David Crone was taught art by Kenneth Jamison, former Director of the Arts Council of Northern Ireland, at Annadale Grammar School. He attended Belfast College of Art from 1956-61.
In 1964 he was awarded an Arts Council travel award and went to Germany, Belgium, Italy and Holland. He taught art in Annadale Grammar School from 1963-75 and then joined the staff of the Ulster College of Art and Design where he still teaches.
Crone’s work is abstract in nature while also containing figurative and landscape elements. His paintings are animated by visual tensions, rhythms and encounters. Through the activity of laying down and pursuing the painted mark, the artist registers points of recognition – figurative fragments, window reflections and refractions, all-embracing security barriers and enclosures.
In his work, the city transposes itself in and out of the figure, as daily acts of urban transubtantiation. People, buildings, barriers are in a constant state of flux, and there are no fixed events, no resting narratives, only movement.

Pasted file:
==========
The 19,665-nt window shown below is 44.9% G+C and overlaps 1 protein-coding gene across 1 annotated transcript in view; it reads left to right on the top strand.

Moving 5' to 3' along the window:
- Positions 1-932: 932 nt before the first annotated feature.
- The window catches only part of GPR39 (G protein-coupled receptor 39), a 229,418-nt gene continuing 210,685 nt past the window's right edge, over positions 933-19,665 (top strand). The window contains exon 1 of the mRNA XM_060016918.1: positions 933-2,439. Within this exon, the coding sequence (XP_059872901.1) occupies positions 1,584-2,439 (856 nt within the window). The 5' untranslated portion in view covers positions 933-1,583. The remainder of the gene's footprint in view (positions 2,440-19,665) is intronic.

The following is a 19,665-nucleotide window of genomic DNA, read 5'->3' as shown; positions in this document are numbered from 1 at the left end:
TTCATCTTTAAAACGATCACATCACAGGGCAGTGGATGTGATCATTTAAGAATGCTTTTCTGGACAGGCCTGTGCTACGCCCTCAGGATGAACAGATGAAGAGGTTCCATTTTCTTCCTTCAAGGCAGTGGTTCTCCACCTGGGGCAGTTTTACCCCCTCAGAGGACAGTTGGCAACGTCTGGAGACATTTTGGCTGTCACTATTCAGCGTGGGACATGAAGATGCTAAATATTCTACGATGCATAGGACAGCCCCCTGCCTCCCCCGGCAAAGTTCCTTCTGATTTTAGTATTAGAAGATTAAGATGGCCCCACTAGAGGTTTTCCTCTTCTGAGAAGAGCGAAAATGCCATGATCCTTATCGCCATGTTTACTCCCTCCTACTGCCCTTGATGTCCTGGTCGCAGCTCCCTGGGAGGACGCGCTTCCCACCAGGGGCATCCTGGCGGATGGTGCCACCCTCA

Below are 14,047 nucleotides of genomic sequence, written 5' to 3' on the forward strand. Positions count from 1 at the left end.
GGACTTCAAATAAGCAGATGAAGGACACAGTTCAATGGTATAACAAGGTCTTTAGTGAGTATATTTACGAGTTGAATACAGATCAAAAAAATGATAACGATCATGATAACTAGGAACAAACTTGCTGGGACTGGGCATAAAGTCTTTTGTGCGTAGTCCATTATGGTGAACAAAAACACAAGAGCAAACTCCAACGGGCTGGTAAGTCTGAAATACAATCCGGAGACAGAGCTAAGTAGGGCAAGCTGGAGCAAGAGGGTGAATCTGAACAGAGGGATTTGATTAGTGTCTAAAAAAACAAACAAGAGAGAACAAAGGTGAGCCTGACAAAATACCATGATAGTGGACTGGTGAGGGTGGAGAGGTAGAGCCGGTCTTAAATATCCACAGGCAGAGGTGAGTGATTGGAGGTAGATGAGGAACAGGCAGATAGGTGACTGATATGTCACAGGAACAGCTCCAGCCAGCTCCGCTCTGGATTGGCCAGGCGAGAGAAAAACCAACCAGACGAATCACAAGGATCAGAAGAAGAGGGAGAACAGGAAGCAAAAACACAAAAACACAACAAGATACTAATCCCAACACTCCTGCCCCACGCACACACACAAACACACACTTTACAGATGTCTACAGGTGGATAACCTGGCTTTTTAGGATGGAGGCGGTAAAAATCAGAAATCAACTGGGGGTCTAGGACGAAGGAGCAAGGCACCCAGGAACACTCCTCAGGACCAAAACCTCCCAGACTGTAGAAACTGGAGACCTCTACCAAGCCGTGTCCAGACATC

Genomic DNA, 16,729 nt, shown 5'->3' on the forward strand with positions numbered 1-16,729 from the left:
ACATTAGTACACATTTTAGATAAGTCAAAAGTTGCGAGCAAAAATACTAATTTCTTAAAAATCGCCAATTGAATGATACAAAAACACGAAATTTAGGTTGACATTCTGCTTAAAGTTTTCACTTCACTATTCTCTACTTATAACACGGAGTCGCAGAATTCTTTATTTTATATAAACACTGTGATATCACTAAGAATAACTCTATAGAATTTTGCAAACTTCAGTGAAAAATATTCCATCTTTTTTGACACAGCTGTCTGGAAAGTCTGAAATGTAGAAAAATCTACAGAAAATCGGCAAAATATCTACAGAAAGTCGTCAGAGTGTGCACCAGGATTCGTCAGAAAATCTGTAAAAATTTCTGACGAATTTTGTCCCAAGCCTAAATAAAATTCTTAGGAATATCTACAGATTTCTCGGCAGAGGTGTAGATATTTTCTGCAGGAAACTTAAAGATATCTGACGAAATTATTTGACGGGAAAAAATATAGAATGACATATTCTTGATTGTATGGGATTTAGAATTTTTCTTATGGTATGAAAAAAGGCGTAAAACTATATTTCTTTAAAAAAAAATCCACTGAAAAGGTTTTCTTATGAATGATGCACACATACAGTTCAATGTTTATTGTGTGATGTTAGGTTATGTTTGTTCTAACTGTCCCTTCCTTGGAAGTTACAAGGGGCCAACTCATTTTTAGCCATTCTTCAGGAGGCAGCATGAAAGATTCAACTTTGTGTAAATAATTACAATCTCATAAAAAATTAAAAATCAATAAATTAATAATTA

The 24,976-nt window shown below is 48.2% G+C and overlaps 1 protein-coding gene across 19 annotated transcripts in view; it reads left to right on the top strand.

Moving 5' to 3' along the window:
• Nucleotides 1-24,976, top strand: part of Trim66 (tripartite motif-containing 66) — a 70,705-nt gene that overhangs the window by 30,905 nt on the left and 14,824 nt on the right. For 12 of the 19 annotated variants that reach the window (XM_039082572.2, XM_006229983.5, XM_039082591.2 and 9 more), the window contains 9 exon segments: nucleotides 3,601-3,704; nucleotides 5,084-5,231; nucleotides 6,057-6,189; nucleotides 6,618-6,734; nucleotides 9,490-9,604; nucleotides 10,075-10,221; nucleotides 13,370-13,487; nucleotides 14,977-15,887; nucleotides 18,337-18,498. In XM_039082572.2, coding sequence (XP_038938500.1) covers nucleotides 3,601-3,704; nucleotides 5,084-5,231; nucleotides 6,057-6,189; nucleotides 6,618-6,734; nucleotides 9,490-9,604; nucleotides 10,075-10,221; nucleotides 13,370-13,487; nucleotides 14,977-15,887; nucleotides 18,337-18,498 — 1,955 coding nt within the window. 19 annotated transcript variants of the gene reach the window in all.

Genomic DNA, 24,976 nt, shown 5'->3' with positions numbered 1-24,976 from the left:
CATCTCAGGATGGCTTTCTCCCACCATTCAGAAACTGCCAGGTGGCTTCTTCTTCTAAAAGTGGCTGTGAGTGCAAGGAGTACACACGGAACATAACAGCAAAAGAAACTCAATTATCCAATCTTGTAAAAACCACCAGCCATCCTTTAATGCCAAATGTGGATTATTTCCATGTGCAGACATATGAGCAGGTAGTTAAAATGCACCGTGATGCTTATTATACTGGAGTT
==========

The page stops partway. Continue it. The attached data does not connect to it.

In 1980 Crone stated: ‘As a source I look at the day to day experience of people about their own business in the streets, in buses, in trains, inside and outside buildings. The environment shows that more violent happenings are taking place. It is patched up and somehow made to work. It is the resulting juxtapositions which I find fascinating.’
Recently, Crone has become less concerned with environment, preferring close-ups of heads and figures. This work leans towards abstraction, but never jettisons figurative residue – a facial profile, a hand, a delineated arm. At its most abstract and melancholic, these paintings recall symbolist imagery rather than expressionist anger.
Joy for Crone is in the pleasure of using paint. This emotion, however, seldom infects the disposition of the characters, who often appear weighted with a collective depression – heads bowed or introspective, when indeed a facial expression can be read. This movement has been accompanied by an increased tendency to paint in acid shades of lemons, blues and greens, with dappled and mottled patterns appearing in light and dark.
Crone has exhibited extensively. In 2000 the Ulster Museum organised a major retrospective exhibition of his work. Crone's work features in the collections of the Arts Councils of Northern Ireland, Ireland and England and in the Irish Museum of Modern Art.
David Crone is among the most influential painters working in Northern Ireland.